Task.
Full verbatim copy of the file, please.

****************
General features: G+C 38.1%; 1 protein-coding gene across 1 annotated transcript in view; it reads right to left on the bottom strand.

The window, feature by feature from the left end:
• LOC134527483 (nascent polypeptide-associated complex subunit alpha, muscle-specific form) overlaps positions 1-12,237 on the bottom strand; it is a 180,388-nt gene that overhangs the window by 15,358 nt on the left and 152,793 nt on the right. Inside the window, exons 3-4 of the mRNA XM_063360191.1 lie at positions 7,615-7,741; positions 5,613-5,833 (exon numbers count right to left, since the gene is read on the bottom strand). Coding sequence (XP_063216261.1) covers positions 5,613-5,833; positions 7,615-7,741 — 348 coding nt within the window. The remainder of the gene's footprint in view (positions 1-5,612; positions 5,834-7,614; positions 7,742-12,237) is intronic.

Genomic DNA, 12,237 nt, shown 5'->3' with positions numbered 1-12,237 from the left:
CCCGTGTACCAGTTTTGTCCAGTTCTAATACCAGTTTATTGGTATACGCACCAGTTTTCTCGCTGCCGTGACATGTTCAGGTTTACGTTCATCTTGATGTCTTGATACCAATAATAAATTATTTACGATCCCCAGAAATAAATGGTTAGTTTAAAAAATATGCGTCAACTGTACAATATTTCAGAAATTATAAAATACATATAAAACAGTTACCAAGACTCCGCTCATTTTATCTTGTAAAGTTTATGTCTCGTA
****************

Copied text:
General features: G+C 38.1%; 1 protein-coding gene across 1 annotated transcript in view; it reads right to left on the bottom strand.

The window, feature by feature from the left end:
• LOC134527483 (nascent polypeptide-associated complex subunit alpha, muscle-specific form) overlaps positions 1-12,237 on the bottom strand; it is a 180,388-nt gene that overhangs the window by 15,358 nt on the left and 152,793 nt on the right. Inside the window, exons 3-4 of the mRNA XM_063360191.1 lie at positions 7,615-7,741; positions 5,613-5,833 (exon numbers count right to left, since the gene is read on the bottom strand). Coding sequence (XP_063216261.1) covers positions 5,613-5,833; positions 7,615-7,741 — 348 coding nt within the window. The remainder of the gene's footprint in view (positions 1-5,612; positions 5,834-7,614; positions 7,742-12,237) is intronic.

Genomic DNA, 12,237 nt, shown 5'->3' with positions numbered 1-12,237 from the left:
CCCGTGTACCAGTTTTGTCCAGTTCTAATACCAGTTTATTGGTATACGCACCAGTTTTCTCGCTGCCGTGACATGTTCAGGTTTACGTTCATCTTGATGTCTTGATACCAATAATAAATTATTTACGATCCCCAGAAATAAATGGTTAGTTTAAAAAATATGCGTCAACTGTACAATATTTCAGAAATTATAAAATACATATAAAACAGTTACCAAGACTCCGCTCATTTTATCTTGTAAAGTTTATGTCTCGTA